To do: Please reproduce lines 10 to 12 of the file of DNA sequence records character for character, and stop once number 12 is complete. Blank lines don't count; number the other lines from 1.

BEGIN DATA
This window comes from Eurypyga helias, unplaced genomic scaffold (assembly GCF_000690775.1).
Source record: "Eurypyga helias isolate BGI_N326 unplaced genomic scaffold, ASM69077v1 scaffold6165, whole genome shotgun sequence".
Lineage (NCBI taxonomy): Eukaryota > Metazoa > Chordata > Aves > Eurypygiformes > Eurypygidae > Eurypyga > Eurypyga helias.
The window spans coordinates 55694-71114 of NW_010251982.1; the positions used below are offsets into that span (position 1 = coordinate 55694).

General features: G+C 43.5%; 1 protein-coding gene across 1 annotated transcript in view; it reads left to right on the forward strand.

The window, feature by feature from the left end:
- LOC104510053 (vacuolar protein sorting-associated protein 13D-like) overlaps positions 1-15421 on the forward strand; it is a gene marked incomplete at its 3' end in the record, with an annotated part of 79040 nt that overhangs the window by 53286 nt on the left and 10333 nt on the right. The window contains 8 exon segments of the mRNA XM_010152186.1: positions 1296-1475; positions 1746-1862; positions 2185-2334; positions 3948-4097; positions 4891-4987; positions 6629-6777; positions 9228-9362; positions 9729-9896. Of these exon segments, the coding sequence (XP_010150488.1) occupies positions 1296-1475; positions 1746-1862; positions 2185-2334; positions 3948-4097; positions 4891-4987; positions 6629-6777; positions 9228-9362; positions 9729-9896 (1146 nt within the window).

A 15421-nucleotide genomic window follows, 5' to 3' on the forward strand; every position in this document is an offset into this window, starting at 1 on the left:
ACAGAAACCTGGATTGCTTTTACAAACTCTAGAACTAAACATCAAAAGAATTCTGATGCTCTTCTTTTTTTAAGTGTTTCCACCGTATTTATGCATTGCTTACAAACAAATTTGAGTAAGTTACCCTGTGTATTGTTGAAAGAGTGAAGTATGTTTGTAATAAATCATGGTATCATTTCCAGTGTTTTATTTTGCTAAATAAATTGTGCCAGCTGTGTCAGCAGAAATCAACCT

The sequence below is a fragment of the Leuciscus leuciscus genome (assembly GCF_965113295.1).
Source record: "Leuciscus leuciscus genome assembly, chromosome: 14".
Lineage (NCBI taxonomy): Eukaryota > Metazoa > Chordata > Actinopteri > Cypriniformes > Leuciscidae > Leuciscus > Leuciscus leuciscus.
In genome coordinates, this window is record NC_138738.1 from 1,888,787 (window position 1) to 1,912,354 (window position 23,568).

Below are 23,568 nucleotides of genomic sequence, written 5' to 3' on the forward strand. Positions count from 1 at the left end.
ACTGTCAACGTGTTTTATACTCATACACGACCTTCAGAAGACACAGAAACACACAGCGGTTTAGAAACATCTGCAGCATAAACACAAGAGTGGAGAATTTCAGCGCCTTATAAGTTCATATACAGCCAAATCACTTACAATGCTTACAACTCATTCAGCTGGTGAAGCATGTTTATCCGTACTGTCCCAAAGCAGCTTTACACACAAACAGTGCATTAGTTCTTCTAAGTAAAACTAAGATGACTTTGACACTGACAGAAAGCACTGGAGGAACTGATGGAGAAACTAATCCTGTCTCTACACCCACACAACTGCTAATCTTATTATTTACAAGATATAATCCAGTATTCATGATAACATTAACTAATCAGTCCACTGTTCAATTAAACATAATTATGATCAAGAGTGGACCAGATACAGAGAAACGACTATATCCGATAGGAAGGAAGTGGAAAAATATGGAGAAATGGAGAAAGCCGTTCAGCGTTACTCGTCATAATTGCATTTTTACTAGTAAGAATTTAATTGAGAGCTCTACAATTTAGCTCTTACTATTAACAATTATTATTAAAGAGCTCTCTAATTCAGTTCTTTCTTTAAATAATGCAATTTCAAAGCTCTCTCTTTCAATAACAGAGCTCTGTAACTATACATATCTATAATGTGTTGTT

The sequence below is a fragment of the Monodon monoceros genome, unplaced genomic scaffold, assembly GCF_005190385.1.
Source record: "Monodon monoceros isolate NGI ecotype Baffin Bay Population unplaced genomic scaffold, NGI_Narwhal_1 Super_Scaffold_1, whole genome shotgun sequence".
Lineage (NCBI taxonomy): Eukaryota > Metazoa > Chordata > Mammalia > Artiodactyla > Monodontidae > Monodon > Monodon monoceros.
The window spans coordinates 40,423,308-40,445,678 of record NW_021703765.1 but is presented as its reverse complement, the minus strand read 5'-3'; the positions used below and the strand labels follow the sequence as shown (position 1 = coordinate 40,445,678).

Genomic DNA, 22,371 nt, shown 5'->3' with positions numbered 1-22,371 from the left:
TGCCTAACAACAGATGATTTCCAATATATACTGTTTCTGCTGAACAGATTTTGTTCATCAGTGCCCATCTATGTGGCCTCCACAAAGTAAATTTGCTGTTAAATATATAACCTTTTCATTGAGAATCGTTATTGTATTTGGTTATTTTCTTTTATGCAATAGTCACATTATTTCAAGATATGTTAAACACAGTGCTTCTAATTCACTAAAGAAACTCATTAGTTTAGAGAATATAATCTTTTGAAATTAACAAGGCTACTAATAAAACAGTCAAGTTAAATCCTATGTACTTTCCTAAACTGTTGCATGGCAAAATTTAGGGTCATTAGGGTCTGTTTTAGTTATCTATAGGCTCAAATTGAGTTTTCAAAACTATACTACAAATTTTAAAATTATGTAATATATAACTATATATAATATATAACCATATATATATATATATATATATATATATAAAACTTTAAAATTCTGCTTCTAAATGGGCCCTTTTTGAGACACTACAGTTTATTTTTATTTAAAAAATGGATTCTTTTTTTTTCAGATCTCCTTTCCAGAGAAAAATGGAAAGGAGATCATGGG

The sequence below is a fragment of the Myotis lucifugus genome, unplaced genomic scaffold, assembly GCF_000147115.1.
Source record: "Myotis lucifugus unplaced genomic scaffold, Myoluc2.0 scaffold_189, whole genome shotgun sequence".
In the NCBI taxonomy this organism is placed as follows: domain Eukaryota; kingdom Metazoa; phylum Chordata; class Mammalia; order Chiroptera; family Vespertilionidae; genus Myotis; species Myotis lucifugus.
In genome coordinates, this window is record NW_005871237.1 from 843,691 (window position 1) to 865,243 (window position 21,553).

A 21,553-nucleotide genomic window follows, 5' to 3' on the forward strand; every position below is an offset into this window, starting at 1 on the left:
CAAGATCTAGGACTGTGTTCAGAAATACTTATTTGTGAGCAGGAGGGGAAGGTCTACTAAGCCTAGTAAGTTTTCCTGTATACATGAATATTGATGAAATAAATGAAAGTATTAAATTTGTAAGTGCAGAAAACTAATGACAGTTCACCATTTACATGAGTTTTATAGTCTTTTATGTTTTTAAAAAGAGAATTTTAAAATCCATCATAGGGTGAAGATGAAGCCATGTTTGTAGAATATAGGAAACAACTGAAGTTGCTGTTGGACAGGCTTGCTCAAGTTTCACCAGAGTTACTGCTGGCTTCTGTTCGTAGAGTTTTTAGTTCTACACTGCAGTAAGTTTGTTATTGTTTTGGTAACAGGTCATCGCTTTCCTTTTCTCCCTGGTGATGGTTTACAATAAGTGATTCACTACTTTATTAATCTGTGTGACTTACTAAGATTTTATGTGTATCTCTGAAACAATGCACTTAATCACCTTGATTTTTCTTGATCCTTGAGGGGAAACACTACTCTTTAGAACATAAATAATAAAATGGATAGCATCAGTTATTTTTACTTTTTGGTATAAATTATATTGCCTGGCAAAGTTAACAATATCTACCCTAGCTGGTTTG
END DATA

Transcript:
The sequence below is a fragment of the Leuciscus leuciscus genome (assembly GCF_965113295.1).
Source record: "Leuciscus leuciscus genome assembly, chromosome: 14".
Lineage (NCBI taxonomy): Eukaryota > Metazoa > Chordata > Actinopteri > Cypriniformes > Leuciscidae > Leuciscus > Leuciscus leuciscus.